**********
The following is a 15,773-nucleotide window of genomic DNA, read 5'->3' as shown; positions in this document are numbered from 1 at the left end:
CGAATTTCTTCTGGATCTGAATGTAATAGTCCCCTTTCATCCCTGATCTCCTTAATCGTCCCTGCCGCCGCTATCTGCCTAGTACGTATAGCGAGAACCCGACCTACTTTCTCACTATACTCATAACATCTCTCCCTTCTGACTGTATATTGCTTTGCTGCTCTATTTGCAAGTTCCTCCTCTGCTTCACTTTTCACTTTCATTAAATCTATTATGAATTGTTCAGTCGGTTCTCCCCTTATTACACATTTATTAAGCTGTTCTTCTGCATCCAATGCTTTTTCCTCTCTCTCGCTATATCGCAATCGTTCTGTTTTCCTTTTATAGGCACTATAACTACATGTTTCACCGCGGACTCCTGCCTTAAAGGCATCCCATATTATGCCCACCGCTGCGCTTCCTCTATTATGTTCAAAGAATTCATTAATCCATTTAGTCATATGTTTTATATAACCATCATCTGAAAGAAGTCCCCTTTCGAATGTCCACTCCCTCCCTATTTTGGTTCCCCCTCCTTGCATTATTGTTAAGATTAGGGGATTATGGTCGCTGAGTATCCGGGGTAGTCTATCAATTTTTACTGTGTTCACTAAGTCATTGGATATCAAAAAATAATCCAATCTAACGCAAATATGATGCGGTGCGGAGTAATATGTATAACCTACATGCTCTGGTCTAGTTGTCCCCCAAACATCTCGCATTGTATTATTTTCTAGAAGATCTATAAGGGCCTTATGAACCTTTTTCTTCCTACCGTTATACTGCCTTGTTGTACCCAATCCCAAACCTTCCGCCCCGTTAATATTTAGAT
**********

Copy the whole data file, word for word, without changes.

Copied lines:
The following is a 15,773-nucleotide window of genomic DNA, read 5'->3' as shown; positions in this document are numbered from 1 at the left end:
CGAATTTCTTCTGGATCTGAATGTAATAGTCCCCTTTCATCCCTGATCTCCTTAATCGTCCCTGCCGCCGCTATCTGCCTAGTACGTATAGCGAGAACCCGACCTACTTTCTCACTATACTCATAACATCTCTCCCTTCTGACTGTATATTGCTTTGCTGCTCTATTTGCAAGTTCCTCCTCTGCTTCACTTTTCACTTTCATTAAATCTATTATGAATTGTTCAGTCGGTTCTCCCCTTATTACACATTTATTAAGCTGTTCTTCTGCATCCAATGCTTTTTCCTCTCTCTCGCTATATCGCAATCGTTCTGTTTTCCTTTTATAGGCACTATAACTACATGTTTCACCGCGGACTCCTGCCTTAAAGGCATCCCATATTATGCCCACCGCTGCGCTTCCTCTATTATGTTCAAAGAATTCATTAATCCATTTAGTCATATGTTTTATATAACCATCATCTGAAAGAAGTCCCCTTTCGAATGTCCACTCCCTCCCTATTTTGGTTCCCCCTCCTTGCATTATTGTTAAGATTAGGGGATTATGGTCGCTGAGTATCCGGGGTAGTCTATCAATTTTTACTGTGTTCACTAAGTCATTGGATATCAAAAAATAATCCAATCTAACGCAAATATGATGCGGTGCGGAGTAATATGTATAACCTACATGCTCTGGTCTAGTTGTCCCCCAAACATCTCGCATTGTATTATTTTCTAGAAGATCTATAAGGGCCTTATGAACCTTTTTCTTCCTACCGTTATACTGCCTTGTTGTACCCAATCCCAAACCTTCCGCCCCGTTAATATTTAGAT